Rep. Josh Gottheimer is calling for a bipartisan investigation into financial regulators’ failure to properly oversee Silicon Valley Bank (SVB) and Signature Bank.
Gottheimer, a member of the House Financial Services Committee, released a statement March 16 urging committee Chairman Patrick McHenry (R-NC) and Ranking Member Maxine Waters (D-CA) for a review of why the Federal Reserve did not use the tools to identify the conditions that led to SVB’s collapse.
“In addition to clear oversight failures, the Federal Reserve did not apply basic safety and soundness standards nor heightened standards that could have been used to sound the alarm at SVB,” said Gottheimer. “We need to learn why the federal and state officials did not step in sooner, and instead let SVB grow rapidly while bank management made egregious failures to manage what should have been obvious risks.”
Questioning Federal Reserve
The North Jersey lawmaker believes the Federal Reserve should have applied more rigorous standards, allowed for in existing law, including annual stress tests and capital requirements accounting for unrealized gains and losses.
“For some reason, which we must understand, it chose not to.” he said. “This enhanced supervision may have flagged SVB’s perilous asset mix, including its significant holdings of long-term treasuries.”
Week of Uncertainty
The SVB crisis began March 8 when bank leadership said it needed to raise $2.25 billion to shore up its balance sheet. Following depositors starting to pull their money out and start a bank run after the announcement, federal regulators shuttered the bank March 10. The shutdown is considered the largest U.S. banking failure since the 2008 financial crisis and the second largest in U.S. history.
After SVB, New York state regulators shut down Signature Bank, which had become an important lender in the crypto industry, on March 12. Signature Bank, which provided lending services for law firms and real estate companies, had assets of less than $100 billion across 40 branches in the country.
After a week of worries of another bank failing, the biggest banks in the U.S. swooped in to rescue First Republic Bank with a flood of cash totaling $30 billion, in an effort to stop a spreading panic following a pair of recent bank failures. JPMorgan Chase & Co., Citigroup Inc., Bank of America Corp. and Wells Fargo & Co. are each making a $5 billion uninsured deposit into First Republic; Morgan Stanley and Goldman Sachs Group Inc. are kicking in $2.5 billion apiece, while five other banks are contributing $1 billion each.
Gottheimer says the focus of lawmakers in the short term is to protect depositors at other institutions, and to deter runs on small, medium, and regional banks nationwide that do not suffer from the same management failures that plagued SVB.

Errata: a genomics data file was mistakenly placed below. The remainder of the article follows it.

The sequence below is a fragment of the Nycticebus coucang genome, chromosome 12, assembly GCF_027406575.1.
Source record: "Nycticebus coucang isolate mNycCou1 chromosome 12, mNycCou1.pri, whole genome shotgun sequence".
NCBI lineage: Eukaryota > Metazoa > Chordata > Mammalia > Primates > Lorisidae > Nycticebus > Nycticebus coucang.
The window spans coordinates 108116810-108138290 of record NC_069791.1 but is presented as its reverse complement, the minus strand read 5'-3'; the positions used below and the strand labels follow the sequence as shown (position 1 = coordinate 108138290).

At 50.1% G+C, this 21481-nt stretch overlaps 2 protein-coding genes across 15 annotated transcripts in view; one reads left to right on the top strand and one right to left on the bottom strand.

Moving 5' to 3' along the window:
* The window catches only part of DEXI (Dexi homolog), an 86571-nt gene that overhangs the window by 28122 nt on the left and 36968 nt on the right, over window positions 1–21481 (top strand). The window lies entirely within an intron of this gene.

“The failures of SVB’s management cannot cause a crisis of confidence in our banking system,” he stated. “In 2008, we had banks that were ‘too big to fail.’ Today, we cannot encourage a system where banks are ‘too small to survive’ and big banks are more concentrated.”
“Congress and federal regulators must take steps to backstop depositors, prevent contagion, and ensure proper oversight of our financial system to assure depositors at well-managed institutions that their funds are secure. We cannot end up in a situation where Americans only have access to the biggest banks.”
The proposed commission would to be tasked to learn why the federal and state officials did not step in sooner, and instead let SVB grow rapidly while bank management made “egregious failures to manage what should have been obvious risks.”
Gottheimer added that the Federal Reserve current review of its oversight of SVB “is too little, too late.”
“It is concerning that the risk management failures of SVB did not catch the attention of state and federal regulators during routine examinations,” he said. “Regulators failed to identify significant risk management issues at SVB that should have received scrutiny during the bank’s rapid growth.
“A high percentage of uninsured deposits, a significant mismatch in duration between assets and liabilities, a lack of client diversity, and the bank’s lack of a permanent Chief Risk Officer for nearly eight months should have been clear indications for banking regulators to take action.”
JOSH; Josh, save yourn effort’s, since this has been all done many a times before!! AND; Now has become a song of Broken Record’s; JOSH, This is Another Lesson in Futility’s!! SEE; These Huge Banking Magistrates do continue to push their poison on a Nation’s Economy by using & enticing them with GREED!! They keep saying,” AND; The money, money makes, Makes more Money’s”, But it’s usually for’n ‘THEM’; So they’ll be continuously spewing their very Toxic Poison’s about the whole World!! While raking in, reaping & reeking with Huge Profit’s, while the Global Economy’s sink deeper into tan abyss of Poverty’s..//
Risk management is complicated. For example, we need to know how an increase in capital ratios would affect lending capacity. The speed at which deposit withdrawals can be made is unprecedented, even in comparison to 2008. Is there a regulatory answer to that? How much can we really expect from regulators? SVB deposits grew very fast. Should the growth rate of deposits be limited? With what ripple effects? How do we assess the moral hazard of government intervention? Will raising the insurance limits on deposits increase risk-taking by banks?
Congress has its work cut out to produce any constructive response to the issue. Beware of the law of unintended consequences.